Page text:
Benjamin Netanyahu, the Israeli prime minister, will convene an emergency session of his cabinet on Friday amid signs that the Jewish state was strengthening its defiance of the United States.
By Adrian Blomfield in Jerusalem
Mr Netanyahu and his ministers will discuss a series of demands made by President Barack Obama to end a damaging row over Jewish building in east Jerusalem.
There was no word on what response the inner cabinet would formulate but there seemed to be little prospect of a resolution to the stand-off -- indeed, there were signs that relations between the United States and Israel, already at their most strained in many years, were deteriorating ever more rapidly.
Far from signalling their willingness to accommodate Mr Obama's chief concerns, senior members of Mr Netanyahu's Right-wing coalition indicated their determination to press ahead with settlement construction in parts of Jerusalem that Israel annexed after the 1967 Six-Day war.
"I thank God that I have been given the opportunity to be the minister who approves the construction of thousands of housing units in Jerusalem," Eli Yishai, Israel's hawkish interior minister, said ahead of the cabinet meeting.
Mr Netanyahu was subjected to a humiliating dressing-down at the White House on Tuesday during which Mr Obama reportedly presented him with a list of 13 demands the United States wanted fulfilled in order to end the crisis.
As he flew back to Israel on Thursday, Mr Netanhayu tried to sound upbeat.
"I think we have found the golden path between Israel's traditional policies and our desire to move forward to peace," he told reporters.
Yet, while Mr Netanyahu is likely to agree to make some "confidence building" gestures towards the Palestinians, a gulf remained on the key issue dividing Israel and the United States: Jewish construction in east Jerusalem.
White House officials acknowledged continuing "disagreements" between President Obama and Mr Netanyahu. Shimon Peres, the Israeli president, was blunter, saying that the prime minister had failed "to reach an understanding with the United States".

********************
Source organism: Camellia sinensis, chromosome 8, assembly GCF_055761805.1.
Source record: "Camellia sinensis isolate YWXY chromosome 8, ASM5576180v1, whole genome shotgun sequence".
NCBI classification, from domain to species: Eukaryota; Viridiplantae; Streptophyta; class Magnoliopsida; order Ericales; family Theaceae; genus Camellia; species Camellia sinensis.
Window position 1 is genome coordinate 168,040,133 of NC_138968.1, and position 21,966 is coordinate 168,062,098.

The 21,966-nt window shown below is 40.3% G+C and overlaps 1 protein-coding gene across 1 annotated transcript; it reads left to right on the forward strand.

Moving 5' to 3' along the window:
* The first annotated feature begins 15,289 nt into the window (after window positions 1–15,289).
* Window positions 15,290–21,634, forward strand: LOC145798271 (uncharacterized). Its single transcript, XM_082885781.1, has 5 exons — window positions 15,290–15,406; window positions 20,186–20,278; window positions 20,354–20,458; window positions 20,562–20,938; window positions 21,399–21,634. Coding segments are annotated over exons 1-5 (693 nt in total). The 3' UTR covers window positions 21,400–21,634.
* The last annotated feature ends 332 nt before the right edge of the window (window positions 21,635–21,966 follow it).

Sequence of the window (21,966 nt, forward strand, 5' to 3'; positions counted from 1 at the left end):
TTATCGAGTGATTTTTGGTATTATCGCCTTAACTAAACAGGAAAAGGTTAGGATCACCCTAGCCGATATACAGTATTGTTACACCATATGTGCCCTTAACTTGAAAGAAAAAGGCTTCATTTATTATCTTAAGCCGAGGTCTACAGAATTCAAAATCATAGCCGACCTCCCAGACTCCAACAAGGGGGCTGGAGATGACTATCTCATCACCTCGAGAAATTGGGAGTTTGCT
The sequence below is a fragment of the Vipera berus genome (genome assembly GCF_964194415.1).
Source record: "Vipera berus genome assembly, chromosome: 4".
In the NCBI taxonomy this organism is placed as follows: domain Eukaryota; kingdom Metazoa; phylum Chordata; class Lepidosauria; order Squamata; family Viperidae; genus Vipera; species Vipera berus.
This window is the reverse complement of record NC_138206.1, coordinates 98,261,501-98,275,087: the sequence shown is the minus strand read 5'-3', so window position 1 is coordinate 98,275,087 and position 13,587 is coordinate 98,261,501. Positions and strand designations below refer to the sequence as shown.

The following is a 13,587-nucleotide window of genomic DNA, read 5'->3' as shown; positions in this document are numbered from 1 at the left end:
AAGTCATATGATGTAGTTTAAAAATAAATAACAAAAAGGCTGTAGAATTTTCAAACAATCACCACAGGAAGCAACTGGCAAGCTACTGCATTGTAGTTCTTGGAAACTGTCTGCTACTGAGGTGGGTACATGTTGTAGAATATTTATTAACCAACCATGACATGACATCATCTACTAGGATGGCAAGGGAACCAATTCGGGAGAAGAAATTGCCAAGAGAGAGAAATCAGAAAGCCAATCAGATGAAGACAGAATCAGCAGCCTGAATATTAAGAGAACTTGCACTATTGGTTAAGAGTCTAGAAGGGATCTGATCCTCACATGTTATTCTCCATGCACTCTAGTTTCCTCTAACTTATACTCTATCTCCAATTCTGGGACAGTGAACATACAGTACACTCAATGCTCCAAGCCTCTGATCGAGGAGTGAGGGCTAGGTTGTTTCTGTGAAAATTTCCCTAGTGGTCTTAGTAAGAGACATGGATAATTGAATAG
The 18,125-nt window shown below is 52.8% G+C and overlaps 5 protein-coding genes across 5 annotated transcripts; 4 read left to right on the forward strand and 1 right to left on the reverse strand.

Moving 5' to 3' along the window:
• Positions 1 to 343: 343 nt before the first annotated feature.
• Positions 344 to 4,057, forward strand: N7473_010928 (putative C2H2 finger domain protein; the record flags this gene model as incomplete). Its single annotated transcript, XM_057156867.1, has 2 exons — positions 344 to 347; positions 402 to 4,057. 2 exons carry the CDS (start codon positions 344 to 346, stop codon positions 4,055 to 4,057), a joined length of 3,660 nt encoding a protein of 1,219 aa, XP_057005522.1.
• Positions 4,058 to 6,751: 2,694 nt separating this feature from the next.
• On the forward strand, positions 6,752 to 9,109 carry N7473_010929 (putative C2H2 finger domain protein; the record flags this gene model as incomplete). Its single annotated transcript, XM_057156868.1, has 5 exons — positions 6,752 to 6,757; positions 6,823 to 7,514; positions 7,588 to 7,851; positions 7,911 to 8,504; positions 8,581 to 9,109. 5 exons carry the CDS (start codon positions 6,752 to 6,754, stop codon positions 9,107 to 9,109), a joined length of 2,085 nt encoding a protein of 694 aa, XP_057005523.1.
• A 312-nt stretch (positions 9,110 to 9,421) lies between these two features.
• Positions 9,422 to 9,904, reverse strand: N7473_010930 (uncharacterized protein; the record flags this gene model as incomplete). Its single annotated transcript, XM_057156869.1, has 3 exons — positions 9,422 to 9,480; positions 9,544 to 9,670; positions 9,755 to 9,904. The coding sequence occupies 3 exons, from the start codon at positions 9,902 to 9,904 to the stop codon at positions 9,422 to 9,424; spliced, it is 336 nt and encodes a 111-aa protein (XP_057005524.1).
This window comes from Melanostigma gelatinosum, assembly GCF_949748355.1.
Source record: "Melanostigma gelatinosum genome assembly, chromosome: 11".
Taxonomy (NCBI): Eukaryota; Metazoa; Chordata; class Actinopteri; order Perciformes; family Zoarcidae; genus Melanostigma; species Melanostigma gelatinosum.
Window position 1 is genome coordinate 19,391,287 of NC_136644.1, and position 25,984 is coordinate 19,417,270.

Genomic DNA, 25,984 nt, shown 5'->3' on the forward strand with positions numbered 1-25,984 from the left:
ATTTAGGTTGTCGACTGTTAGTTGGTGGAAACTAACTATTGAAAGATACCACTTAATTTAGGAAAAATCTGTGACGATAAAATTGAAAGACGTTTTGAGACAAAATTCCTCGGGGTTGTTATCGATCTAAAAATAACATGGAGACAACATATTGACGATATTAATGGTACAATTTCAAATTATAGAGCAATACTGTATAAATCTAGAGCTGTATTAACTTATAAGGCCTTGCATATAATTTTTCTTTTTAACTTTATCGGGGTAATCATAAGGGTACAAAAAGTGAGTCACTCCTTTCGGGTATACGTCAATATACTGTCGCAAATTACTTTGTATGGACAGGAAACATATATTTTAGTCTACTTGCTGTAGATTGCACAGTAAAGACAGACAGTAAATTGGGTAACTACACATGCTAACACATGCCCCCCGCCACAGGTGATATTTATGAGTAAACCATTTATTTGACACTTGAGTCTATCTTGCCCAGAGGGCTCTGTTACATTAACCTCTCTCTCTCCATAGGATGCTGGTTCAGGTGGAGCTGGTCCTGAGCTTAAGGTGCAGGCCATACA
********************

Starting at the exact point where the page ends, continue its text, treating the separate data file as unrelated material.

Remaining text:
Mr Netanyahu's ministers urged him to stand firm by rejecting US calls to reverse the construction of 1,600 new homes in east Jerusalem's Ramat Shlomo settlement, the announcement of which triggered the row.
"If we blink now, we will lose everything, and when that happens the government will collapse," said Silvan Shalom, one of Israel's deputy prime ministers.
Were Mr Netanyahu to agree to halt Jewish building in east Jerusalem, seen by Palestinians as their future capital, there is a risk that at least one of the more radical parties in his Right-wing coalition could withdraw.
While aware of such a possibility, Mr Obama is understood to have told the prime minister that he can either choose to ingratiate himself with his coalition partners or commit to serious peace talks by accepting his demands.
The Palestinian leadership has indicated its unwillingness to join indirect peace talks unless settlement construction in the West Bank and East Jerusalem is fully frozen, a step it says Israel is obliged to make under commitments made during previous negotiations.
The centrist Kadima party, which won the most seats in last year's general election, yesterday offered to join the ruling coalition should one its pro-settlement rivals pull out.
For the moment, at least, Mr Netanyahu has shown no inclination to modify his government and many members of his Likud party will bitterly oppose bringing Kadima into the coalition.